Chinese Name: 卓銘順
Year of Birth: 1968
Place of Birth: New Taipei City, Taiwan
Did You Know?
Ceramic artist Cho Ming-shun gives full play to the practical nature of pottery, basing his art on the concept of "interaction theory," allowing his pottery to leave the display case and interact with people in everyday life, creating a new relationship between people and pots. In 2021, his creation of "Homonculus LR" combined nature and science, winning the highest award at the Korean International Ceramic Biennale and making Cho the first Taiwanese to receive the honor.
Cho Ming-shun grew up in Yingge in a farming family. Since he was a child, Cho helped out his family at the farm and has also worked as a proxy manufacturer of ceramic products, meaning he has been involved with both nature and ceramics for much of his life. His passion for pottery was initially sparked in high school, when he saw several pottery creation techniques introduced on TV.
During his school holidays, Cho worked in a plaster molding factory. In addition to the daily work assigned by his boss, he also took the opportunity to make molds for bronze vases and Buddha statues. During his school years, Cho Ming-shun continued to hone his understanding of and ability in the field of ceramics. In this period, his work was mostly build on the forms of Liu Zhenzhou, a master of the ceramic plate.
In 1988, he enrolled in the Ceramics Department of the National Taiwan Academy of Arts, marking his start as a specialist ceramicist. After graduating, he made ceramics that are used for in everyday life at his friend’s art store, eventually establishing his own studio after his marriage. In 2009, he received an MFA in Crafts and Design from National Taiwan University of the Arts.
Cho’s creative style is founded on his rich life experience and can be categorized into three periods. The first is characterized by his childhood experience with farming, which led to his early works incorporating natural elements and being rich in distinctive botanical patterns. The second period was focused on "interaction theory," enabling his works to go beyond the limitations of the past and extend into a more practical realm, reaching into daily life and expanding on the beauty of pottery as he created his own unique style.
The third period has brought together the vital energies of the first two to create a series of works on the theme of "After the Age of the Organism." Cho believes that the line between living things and artifacts will become increasingly blurred in the future, and thus he aims to explore what the definition and form of an artifact that fully expresses its biological functions could be in a future society. This series of works, whose appearance imitates the form of living creatures, boasts not only practical nature, but also the ability to perform their various functions in ordinary life as they interact with users.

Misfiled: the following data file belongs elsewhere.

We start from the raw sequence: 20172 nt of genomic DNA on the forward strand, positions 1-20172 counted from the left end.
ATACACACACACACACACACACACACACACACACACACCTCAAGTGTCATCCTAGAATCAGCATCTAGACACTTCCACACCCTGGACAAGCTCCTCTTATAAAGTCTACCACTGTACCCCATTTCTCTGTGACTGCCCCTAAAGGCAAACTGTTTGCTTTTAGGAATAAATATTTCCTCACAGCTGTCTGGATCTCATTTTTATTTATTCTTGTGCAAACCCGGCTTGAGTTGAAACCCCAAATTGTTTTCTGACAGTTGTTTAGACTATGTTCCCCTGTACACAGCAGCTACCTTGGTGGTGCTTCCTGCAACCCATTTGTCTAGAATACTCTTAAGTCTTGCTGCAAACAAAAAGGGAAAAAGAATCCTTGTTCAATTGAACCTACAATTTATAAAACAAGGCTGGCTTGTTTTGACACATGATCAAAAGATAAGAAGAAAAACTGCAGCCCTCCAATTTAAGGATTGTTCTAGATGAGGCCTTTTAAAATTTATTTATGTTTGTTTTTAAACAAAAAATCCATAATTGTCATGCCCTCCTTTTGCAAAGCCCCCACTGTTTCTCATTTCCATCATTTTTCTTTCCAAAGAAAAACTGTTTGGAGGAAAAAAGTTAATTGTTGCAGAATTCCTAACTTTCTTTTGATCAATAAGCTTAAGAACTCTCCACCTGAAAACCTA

Through Cho's hands, his creations are imbued with the warmth of life. He is always looking for a balance between play and creation in his art. He is constantly trying to take the essence and characteristics of ceramics and expand their possibility space.
Cho Ming-shun has received numerous awards, including the 2002 Taiwan Golden Ceramics Awards, the 2004 Taiwan Craft Design Awards, second prize at the 2005 National Craft Awards, first prize at the 2007 Taipei Pottery Awards, gold at the 2012 and 2014 Taiwan International Golden Pot Awards, and the Permanent Entrance Award at the 2016 Golden Pot Awards.
In 2021, Cho's passion for combining nature and science in his creations led to the creation of "Homunculus LR," which won the highest honor at the Korean International Ceramic Biennale and set a new milestone for Taiwanese competitors in this competition. The artist explained that teapots have traditionally been simply "functional" objects, sitting quietly on the table waiting for people to use them. However, through interaction, one can evoke new emotions in the relationship between human and artifact. The connection of organic and inorganic gives new, richer meaning to the existences of both. This "symbiotic" teapot therefore creates a whole new relationship between person and pot.
From his childhood love for the land, his subtle observation of nature, and his emotional memories of his family, to his breakthroughs in artistic creation and intellectual inquiry, all of the various aspects that make up Cho Ming-shun come together in the clay in his hands, his life experience fired into brilliant pieces of work.